Fire disrupts a British family gathering.
The Hollands are a sorry lot. Patriarch Josh spends much of his vast fortune covering younger son Gideon’s business losses. Daughter Daphne is ready to shed her second husband, Alaric, in favor of Greek-god handsome Olympic hopeful Giorgio. Only older son Steve seems to have any common sense, and Josh has shunted him into the unglamorous maintenance side of the family’s real estate empire. Perhaps to make up for years of neglect, Josh throws a splashy birthday bash for Alicia, his 10-year-old granddaughter, whose mother, Daphne, is too besotted with her latest beau to care and whose father has started a new family in Florida with his new tennis-champion wife. Alicia’s school friend Bernice, similarly abandoned by her mother in favor of a new husband and baby son, is staying with the Hollands for half-term holiday, so her grandfather Leon is invited to the party as well. And Leon invites Bea Abbot, owner of the Abbot Agency, who turns out to be practically the only person who can keep her head when fire breaks out during dinner. She rushes upstairs to rescue the girls and convinces Alicia’s other grandfather, Lord William Morton, to help the housekeeper escape the blaze. She even pulls Gideon’s ditzy date, Faye Starman, to safety. For her pains, Bea ends up with two rambunctious schoolgirls in her house and a fire inspector breathing down her neck, all because Faye blames the calamity on the children.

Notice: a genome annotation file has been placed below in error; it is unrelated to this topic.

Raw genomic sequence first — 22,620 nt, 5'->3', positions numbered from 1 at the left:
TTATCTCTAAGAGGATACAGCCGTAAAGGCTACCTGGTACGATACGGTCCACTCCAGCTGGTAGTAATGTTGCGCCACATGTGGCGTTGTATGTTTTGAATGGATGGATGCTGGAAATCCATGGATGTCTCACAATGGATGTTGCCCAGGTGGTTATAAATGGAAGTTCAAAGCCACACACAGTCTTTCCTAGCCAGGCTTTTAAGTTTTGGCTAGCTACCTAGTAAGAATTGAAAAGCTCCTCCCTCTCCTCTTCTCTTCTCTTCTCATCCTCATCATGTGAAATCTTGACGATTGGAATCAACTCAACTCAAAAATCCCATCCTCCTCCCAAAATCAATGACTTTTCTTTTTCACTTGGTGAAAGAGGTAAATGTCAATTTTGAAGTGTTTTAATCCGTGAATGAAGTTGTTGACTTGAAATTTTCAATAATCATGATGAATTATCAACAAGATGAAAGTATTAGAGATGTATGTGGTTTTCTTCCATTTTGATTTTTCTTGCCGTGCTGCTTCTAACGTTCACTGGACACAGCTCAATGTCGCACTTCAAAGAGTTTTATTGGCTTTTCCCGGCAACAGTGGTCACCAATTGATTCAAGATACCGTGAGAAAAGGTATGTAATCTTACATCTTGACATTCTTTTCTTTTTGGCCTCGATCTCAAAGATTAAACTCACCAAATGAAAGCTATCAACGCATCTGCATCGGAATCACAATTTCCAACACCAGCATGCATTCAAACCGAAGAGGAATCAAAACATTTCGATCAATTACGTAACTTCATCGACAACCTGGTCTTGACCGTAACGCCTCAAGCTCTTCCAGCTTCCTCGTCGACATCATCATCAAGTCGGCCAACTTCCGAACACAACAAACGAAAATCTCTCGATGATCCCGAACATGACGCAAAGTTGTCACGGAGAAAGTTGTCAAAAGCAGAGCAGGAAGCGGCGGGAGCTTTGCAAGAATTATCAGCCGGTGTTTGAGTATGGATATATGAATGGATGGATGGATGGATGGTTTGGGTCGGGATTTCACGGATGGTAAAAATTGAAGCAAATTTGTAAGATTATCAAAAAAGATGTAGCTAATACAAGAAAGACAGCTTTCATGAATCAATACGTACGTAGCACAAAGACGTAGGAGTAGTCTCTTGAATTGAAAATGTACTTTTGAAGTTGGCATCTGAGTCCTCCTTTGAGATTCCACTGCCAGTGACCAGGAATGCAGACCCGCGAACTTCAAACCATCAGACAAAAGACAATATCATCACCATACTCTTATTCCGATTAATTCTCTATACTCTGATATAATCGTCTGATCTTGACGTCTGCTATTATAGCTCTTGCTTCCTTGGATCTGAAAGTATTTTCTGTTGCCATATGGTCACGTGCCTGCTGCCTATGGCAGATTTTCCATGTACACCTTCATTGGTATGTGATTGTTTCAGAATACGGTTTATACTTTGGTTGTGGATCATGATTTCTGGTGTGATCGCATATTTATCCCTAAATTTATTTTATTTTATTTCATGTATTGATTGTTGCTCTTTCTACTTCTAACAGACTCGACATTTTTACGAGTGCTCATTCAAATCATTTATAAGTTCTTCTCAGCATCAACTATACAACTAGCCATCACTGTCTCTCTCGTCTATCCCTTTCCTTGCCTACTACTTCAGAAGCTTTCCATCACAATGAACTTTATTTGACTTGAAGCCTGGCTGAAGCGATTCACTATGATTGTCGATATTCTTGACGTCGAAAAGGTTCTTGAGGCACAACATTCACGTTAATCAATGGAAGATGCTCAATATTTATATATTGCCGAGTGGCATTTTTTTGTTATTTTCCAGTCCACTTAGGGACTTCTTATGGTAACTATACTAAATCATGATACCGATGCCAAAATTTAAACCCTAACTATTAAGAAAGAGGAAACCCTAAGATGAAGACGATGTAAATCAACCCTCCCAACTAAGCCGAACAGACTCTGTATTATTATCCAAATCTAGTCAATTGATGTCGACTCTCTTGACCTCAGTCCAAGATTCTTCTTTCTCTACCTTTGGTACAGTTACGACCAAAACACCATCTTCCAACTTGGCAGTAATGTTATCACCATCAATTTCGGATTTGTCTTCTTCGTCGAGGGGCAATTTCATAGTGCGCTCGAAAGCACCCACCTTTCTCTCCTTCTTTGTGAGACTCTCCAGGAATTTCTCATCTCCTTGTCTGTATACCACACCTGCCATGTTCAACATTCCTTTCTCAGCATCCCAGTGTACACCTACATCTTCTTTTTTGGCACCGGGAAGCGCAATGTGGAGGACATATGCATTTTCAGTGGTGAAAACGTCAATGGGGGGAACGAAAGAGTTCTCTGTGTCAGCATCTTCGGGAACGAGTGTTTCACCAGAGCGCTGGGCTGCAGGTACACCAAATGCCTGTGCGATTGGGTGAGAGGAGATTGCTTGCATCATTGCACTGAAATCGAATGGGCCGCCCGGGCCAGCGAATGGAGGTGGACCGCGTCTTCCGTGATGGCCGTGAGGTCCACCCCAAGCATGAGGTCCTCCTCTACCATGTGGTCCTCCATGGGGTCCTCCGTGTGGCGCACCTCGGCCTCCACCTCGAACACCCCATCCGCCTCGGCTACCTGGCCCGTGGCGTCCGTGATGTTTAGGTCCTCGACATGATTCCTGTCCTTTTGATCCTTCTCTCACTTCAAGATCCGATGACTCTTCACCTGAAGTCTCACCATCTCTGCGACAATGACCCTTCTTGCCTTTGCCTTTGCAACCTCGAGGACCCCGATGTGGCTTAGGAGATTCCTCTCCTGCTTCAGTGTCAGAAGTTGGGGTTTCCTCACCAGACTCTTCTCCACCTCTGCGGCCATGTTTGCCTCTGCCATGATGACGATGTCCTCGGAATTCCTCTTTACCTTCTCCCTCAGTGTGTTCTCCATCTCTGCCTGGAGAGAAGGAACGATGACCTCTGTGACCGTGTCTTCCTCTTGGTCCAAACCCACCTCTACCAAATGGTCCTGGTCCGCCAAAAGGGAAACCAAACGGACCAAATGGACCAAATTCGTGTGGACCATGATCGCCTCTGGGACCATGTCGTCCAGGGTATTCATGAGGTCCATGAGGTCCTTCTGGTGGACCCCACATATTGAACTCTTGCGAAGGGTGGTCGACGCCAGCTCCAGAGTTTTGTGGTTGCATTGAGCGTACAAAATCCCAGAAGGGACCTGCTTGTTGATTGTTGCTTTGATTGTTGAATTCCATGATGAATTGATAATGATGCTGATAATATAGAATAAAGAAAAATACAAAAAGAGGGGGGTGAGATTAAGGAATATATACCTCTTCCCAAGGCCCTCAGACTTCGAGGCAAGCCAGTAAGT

The 11th case for Heley’s smart, unflappable heroine (False Wall, 2016, etc.) proves once more that dysfunctional families can be combustible.